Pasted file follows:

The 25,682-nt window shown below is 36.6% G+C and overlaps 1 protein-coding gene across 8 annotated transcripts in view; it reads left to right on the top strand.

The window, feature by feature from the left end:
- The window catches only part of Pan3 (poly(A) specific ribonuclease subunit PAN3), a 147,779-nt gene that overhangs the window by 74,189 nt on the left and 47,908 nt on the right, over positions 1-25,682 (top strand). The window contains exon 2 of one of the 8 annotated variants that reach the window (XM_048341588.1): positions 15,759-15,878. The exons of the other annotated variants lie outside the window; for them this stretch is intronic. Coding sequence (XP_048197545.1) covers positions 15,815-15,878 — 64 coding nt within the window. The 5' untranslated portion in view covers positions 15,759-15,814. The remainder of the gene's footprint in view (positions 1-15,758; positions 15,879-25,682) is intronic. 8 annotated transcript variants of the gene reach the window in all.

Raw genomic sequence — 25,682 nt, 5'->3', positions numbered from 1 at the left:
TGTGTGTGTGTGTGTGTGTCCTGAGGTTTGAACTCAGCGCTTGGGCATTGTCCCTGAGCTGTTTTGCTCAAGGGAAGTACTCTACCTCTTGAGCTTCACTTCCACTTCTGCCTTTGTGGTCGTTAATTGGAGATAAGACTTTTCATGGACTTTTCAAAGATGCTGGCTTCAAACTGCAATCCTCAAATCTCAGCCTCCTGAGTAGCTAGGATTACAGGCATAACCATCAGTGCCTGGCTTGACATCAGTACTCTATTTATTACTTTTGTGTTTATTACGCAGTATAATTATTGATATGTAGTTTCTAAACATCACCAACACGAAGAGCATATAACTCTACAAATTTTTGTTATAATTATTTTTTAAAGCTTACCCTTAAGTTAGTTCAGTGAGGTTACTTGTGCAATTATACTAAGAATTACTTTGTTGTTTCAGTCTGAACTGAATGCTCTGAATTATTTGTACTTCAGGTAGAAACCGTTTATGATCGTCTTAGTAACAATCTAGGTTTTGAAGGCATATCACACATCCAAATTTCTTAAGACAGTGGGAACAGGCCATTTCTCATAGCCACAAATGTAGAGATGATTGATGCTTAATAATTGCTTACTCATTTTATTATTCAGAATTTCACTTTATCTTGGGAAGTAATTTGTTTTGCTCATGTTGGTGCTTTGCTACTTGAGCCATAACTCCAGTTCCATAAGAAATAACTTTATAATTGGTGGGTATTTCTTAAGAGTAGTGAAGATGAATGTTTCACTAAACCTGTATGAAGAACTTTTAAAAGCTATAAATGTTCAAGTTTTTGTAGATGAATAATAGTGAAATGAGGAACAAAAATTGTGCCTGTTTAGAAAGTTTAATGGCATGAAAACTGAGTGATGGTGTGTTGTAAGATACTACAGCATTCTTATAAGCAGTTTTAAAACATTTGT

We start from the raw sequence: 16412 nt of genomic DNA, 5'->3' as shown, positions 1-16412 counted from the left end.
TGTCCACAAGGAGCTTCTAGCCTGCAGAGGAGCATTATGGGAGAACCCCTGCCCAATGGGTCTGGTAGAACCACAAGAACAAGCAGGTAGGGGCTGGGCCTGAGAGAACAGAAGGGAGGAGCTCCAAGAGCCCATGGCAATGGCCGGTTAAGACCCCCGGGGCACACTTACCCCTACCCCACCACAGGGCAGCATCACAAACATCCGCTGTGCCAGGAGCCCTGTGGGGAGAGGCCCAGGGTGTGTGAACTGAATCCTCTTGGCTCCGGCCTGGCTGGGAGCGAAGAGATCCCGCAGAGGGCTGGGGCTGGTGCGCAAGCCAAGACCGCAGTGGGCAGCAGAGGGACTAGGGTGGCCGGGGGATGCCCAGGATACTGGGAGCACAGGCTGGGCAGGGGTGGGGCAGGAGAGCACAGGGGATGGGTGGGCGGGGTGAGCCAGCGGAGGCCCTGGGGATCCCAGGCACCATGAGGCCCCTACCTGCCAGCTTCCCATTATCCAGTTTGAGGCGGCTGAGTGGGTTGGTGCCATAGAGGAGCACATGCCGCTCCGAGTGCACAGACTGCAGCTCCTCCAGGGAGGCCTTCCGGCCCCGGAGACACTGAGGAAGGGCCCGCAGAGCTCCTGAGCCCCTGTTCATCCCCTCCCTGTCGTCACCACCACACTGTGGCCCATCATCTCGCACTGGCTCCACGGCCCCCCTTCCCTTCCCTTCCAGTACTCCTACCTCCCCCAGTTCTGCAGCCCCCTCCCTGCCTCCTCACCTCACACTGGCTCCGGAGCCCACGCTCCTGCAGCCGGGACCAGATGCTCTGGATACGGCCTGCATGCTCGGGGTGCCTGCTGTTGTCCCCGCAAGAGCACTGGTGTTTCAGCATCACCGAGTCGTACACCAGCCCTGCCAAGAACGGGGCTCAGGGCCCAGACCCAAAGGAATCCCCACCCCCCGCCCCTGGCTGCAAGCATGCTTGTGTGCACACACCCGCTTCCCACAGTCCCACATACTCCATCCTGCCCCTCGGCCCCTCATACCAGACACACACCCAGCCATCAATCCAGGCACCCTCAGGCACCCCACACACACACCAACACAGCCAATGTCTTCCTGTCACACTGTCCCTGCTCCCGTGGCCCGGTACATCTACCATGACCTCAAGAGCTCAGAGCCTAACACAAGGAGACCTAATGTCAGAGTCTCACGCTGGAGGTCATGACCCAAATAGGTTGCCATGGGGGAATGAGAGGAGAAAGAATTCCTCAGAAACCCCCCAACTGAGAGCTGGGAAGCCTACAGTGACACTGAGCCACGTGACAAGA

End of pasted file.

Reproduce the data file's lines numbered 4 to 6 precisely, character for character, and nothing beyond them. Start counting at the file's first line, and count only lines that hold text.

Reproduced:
Raw genomic sequence — 25,682 nt, 5'->3', positions numbered from 1 at the left:
TGTGTGTGTGTGTGTGTGTCCTGAGGTTTGAACTCAGCGCTTGGGCATTGTCCCTGAGCTGTTTTGCTCAAGGGAAGTACTCTACCTCTTGAGCTTCACTTCCACTTCTGCCTTTGTGGTCGTTAATTGGAGATAAGACTTTTCATGGACTTTTCAAAGATGCTGGCTTCAAACTGCAATCCTCAAATCTCAGCCTCCTGAGTAGCTAGGATTACAGGCATAACCATCAGTGCCTGGCTTGACATCAGTACTCTATTTATTACTTTTGTGTTTATTACGCAGTATAATTATTGATATGTAGTTTCTAAACATCACCAACACGAAGAGCATATAACTCTACAAATTTTTGTTATAATTATTTTTTAAAGCTTACCCTTAAGTTAGTTCAGTGAGGTTACTTGTGCAATTATACTAAGAATTACTTTGTTGTTTCAGTCTGAACTGAATGCTCTGAATTATTTGTACTTCAGGTAGAAACCGTTTATGATCGTCTTAGTAACAATCTAGGTTTTGAAGGCATATCACACATCCAAATTTCTTAAGACAGTGGGAACAGGCCATTTCTCATAGCCACAAATGTAGAGATGATTGATGCTTAATAATTGCTTACTCATTTTATTATTCAGAATTTCACTTTATCTTGGGAAGTAATTTGTTTTGCTCATGTTGGTGCTTTGCTACTTGAGCCATAACTCCAGTTCCATAAGAAATAACTTTATAATTGGTGGGTATTTCTTAAGAGTAGTGAAGATGAATGTTTCACTAAACCTGTATGAAGAACTTTTAAAAGCTATAAATGTTCAAGTTTTTGTAGATGAATAATAGTGAAATGAGGAACAAAAATTGTGCCTGTTTAGAAAGTTTAATGGCATGAAAACTGAGTGATGGTGTGTTGTAAGATACTACAGCATTCTTATAAGCAGTTTTAAAACATTTGT

We start from the raw sequence: 16412 nt of genomic DNA, 5'->3' as shown, positions 1-16412 counted from the left end.